Shoppers with standard $45-a-year Club memberships will be able to use the service “for a limited time” with limited time slots. Sam’s Club previously piloted the service at 16 stores. The retailer said it is speeding up rollout following a growing desire among members for the convenience option. “As we continue to innovate to make the shopping experience better and faster for our members, we’re proud to be able to quickly implement and offer curbside pickup across the country, particularly during a time when they are searching for alternative ways to shop,” Sam’s Club COO Lance de la Rosa said. Rival warehouse store Costco has seen an uptick in demand since the coronavirus pandemic started. So, too, has Walmart, which reported ecommerce sales were up 74% in Q1.
Xerox has commissioned a study of IT and tech decision-makers, which found that 82% of the workforce is estimated to be back in the office in the next 18 months. 72% of those surveyed said their companies weren’t ready, from a technology perspective, for the shift to remote work. Almost a third said technology was their company’s single biggest pain point in the process. Data security ranked as the #1 reason for returning to the office. Xerox also found that most companies are at least re-evaluating their tech budgets, and confirmed a trend towards cloud-based business tools.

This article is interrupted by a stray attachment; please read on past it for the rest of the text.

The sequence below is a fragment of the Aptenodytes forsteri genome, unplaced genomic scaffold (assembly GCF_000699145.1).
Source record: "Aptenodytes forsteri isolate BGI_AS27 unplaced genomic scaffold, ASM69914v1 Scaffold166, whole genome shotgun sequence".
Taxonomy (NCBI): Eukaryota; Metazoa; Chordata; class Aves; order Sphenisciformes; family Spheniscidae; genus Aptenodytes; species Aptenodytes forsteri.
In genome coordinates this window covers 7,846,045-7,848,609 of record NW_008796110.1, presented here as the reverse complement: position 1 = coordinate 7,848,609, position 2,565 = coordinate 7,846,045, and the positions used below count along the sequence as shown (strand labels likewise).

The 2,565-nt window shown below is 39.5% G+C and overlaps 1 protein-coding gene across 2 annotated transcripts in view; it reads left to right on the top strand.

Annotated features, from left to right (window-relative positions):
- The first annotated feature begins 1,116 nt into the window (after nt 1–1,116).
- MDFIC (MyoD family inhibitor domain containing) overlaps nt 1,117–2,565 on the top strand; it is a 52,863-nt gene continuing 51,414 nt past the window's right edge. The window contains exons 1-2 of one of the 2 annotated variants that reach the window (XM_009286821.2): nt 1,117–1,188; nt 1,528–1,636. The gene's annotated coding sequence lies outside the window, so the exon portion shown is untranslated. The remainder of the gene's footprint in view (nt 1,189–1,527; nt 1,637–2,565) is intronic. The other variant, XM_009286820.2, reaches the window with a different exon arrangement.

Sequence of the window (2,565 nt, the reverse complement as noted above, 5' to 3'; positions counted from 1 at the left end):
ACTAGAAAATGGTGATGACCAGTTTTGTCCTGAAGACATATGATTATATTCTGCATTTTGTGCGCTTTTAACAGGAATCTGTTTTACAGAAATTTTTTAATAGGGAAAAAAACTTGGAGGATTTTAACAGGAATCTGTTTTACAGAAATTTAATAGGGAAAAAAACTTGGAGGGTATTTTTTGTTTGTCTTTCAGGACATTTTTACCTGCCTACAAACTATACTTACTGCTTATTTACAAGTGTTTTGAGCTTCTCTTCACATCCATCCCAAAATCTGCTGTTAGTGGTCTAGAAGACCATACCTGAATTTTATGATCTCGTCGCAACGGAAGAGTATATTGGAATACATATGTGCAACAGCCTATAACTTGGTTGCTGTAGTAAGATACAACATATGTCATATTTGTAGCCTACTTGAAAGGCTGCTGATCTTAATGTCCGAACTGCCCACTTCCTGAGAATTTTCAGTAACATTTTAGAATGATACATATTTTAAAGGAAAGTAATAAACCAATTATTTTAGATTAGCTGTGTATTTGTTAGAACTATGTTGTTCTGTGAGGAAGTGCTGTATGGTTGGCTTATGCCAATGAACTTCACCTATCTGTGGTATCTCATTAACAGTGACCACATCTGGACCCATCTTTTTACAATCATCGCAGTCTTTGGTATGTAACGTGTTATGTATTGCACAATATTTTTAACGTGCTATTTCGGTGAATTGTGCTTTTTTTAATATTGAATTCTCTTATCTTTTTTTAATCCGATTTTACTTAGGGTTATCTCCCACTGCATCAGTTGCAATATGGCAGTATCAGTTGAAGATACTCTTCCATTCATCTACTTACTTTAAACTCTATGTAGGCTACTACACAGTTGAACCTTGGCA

In a bid to lessen the blow of COVID-19, the town of Tenino, Washington (population: 1,884) has started issuing its own wooden dollars that can only be spent at local businesses. The local currency program works like this: Residents below the poverty line can apply to receive money from the $10k fund that Tenino has set aside. Wayne Fournier, the mayor of Tenino, says they also have to prove that the pandemic has impacted them, but “we’re pretty open to what that means.” Once approved, they can pick up their stipends, printed in wooden notes worth $25 each. The city is capping the amount each resident can accrue at 12 wooden notes – or $300 – per month. The spending comes with a few restrictions: Residents can’t use the money to buy cigarettes, lottery tickets, or alcohol. The currency is designed for the essentials, including food, gas, and daycare. Almost every business in town accepts the wooden notes, and twice a month, they can submit redemption requests to the city to turn the notes into cash. But why print the money on wood? Why not just give residents $300 worth of federal dollars? The answer is simple: By creating its own local currency, Tenino keeps the money in the community. As Fournier puts it, “Amazon will not be accepting wooden dollars.” “The money stays in the city. It doesn’t go out to Walmart and Costco and all those places,” said local shopkeeper Joyce Worrell. Closing down business these last few months, Worrell says, was “a catastrophe for a lot of us.” But she has rallied around the wooden currency as a way to revitalize the local economy. “A lot of the people in our city work for places that hire low-wage help, part-time help, so they’ve been out of work this whole time,” Worrell says. “This shows that we’re doing something as a community to really step in and help.”